“Mediation, as long as you have full and fair disclosure, is less costly, and you control your own destiny,” she says. “At the same time, it takes a lot of trust and the cooperation of both parties. It is definitely not for everyone.”

When possible, however, Vladimer says mediation is very helpful in custody cases. Clients who are self-employed, own businesses, possess stock options or have complicated financial situations, however, may not be ideal candidates for mediation. Vladimer recently brought a new attorney into her practice, one who is specially certified as a mediator.

Expanding her firm’s offerings with respect to family law has not diminished her focus on tackling tough cases for which she has become well known. Vladimer remains a go-to legal professional for matters such as custody and child support, as well as the division of marital assets, spousal support and alimony. She knows matters of family law are often rife with emotion, and she has a great deal of experience helping clients through difficult times.

“Whether someone has been married for one year or 30 years, [divorces] are still just as intense,” she says. “I tell clients, whether they’re going through a divorce or custody or support [issues], that it’s like climbing a ladder. Some days you’ll go up two rungs, some days you’ll go down five, but you will eventually get to the top.”

Of attributes that set her firm apart from others, Vladimer notes that a genuine concern for her clients is at the top of the list. “We really do like our clients,” she says. “We do have that kind of relationship where we want to know, in 10 years, how they’re doing.”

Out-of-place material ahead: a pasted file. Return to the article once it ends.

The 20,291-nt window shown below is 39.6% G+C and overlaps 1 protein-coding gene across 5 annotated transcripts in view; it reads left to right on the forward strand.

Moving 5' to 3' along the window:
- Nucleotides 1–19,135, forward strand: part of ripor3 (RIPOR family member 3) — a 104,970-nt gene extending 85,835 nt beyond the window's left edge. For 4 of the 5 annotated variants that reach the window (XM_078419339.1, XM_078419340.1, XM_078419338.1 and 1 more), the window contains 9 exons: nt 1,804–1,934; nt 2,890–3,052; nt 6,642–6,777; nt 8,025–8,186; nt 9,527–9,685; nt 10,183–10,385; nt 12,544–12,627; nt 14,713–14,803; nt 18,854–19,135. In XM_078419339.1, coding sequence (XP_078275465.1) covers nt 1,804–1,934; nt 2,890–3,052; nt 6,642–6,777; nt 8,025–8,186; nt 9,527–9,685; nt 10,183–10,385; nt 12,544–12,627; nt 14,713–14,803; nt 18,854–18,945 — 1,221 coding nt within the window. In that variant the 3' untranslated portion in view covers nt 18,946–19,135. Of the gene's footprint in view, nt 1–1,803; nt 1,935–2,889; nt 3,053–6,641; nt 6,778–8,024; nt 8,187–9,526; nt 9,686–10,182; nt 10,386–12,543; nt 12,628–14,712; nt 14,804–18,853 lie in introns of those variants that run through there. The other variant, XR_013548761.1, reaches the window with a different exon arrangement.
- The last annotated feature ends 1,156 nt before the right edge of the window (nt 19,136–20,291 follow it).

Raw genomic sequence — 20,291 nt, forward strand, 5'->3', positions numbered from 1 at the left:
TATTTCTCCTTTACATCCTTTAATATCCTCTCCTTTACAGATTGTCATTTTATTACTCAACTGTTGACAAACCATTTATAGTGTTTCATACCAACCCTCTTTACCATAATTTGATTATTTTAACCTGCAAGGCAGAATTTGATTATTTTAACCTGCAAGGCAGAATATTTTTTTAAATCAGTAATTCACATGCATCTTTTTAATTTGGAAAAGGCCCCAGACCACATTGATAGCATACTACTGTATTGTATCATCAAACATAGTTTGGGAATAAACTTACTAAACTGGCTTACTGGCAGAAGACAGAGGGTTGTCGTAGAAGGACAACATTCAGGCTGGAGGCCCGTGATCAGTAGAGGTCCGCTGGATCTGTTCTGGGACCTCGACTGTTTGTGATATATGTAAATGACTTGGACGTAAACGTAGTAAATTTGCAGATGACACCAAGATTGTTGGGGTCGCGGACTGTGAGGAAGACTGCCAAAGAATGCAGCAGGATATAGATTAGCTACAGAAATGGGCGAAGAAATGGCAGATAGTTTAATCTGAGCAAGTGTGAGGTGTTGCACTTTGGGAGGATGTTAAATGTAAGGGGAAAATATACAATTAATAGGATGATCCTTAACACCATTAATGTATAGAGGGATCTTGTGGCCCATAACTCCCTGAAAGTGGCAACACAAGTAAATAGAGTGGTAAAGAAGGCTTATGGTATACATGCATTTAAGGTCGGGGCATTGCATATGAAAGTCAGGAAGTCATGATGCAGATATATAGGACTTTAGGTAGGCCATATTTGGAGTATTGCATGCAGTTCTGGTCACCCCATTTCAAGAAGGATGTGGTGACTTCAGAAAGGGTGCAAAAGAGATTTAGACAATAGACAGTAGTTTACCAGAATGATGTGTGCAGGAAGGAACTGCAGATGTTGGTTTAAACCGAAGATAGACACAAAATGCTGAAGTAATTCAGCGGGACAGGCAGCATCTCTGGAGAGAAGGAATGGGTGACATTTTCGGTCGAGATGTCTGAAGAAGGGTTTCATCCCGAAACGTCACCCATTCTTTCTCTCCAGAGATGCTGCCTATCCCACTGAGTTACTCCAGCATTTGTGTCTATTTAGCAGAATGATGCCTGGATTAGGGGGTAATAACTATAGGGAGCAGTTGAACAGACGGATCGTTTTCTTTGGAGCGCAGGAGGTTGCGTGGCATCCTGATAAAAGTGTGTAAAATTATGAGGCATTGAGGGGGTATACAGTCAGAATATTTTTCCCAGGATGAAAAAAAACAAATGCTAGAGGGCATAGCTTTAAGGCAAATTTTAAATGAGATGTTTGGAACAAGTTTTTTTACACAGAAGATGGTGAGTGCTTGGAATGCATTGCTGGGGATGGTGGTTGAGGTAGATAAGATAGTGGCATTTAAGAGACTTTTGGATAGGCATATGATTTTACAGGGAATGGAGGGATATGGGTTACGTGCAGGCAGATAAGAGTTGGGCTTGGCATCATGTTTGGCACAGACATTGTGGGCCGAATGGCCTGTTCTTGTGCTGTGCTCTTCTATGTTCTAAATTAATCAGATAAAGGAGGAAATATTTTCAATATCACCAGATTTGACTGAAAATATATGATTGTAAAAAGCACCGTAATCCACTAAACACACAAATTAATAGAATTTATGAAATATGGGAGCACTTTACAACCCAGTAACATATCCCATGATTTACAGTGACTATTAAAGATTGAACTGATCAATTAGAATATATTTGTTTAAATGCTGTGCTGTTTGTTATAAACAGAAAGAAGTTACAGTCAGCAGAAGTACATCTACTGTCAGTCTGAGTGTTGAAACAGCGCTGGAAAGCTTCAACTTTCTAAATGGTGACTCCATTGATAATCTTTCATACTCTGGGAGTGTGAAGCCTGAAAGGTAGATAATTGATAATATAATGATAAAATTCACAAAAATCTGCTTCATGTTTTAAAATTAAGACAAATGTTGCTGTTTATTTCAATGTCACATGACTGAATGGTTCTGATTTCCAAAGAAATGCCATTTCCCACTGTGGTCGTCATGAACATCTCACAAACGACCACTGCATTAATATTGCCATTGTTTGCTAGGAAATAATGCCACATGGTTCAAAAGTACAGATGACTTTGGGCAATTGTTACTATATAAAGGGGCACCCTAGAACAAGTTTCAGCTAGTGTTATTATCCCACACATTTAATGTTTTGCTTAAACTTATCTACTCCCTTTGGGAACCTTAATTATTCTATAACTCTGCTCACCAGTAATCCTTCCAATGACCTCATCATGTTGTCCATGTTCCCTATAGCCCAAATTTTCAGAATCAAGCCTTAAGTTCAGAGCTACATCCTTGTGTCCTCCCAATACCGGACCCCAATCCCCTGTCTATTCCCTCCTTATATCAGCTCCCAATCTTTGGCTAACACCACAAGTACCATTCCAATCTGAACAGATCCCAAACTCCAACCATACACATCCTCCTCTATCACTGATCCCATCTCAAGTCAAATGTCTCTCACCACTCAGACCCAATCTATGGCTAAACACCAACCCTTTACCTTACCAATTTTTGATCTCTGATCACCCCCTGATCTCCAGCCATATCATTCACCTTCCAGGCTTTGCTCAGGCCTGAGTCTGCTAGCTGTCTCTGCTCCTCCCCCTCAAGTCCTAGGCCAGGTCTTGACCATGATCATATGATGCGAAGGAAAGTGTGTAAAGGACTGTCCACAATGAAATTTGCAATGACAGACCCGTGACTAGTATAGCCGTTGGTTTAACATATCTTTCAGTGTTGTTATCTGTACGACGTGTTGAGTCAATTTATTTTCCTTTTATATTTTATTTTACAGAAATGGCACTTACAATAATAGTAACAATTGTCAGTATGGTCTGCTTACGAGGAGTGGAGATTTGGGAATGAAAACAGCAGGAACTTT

To that end, Vladimer says she regularly receives visits and correspondence from former clients whose lives she helped change for the better. One recent visit came from a client who she helped through a divorce that began in 2004. Vladimer listened as the client, who stopped by the office, spoke about her children, now grown, and how she remarried after the divorce and moved on with her life. “She is now very successful, she has two kids in college, and she is very happy,” Vladimer says.

Outside of the world of law, Vladimer is an avid animal activist. The organization Give a Dog a Bone (www.giveadogabone.us), which she founded “on a whim” in 2009 with the initial goal of collecting pet items for a holiday donation, has grown into a thriving entity. Now in its fifth year, Give a Dog a Bone hosts annual events, such as the Fall Fiesta, and has grown in its mission to gather and distribute items including blankets, toys, food and, of course, bones to rescue and shelter dogs along the East Coast, from Maine to Florida. Vladimer also has two horses, one of which shows competitively and another that will turn a year old in February. She also has four Welsh Corgis (three of which are rescues), which can be seen at her law office regularly.

Vladimer, who is dedicated to giving back in all areas of her life, sums up her efforts succinctly, saying, “Helping others is just what I do.”

Randi J. Vladimer, P.C.
320 King of Prussia Road, Suite 140
Radnor, PA 19087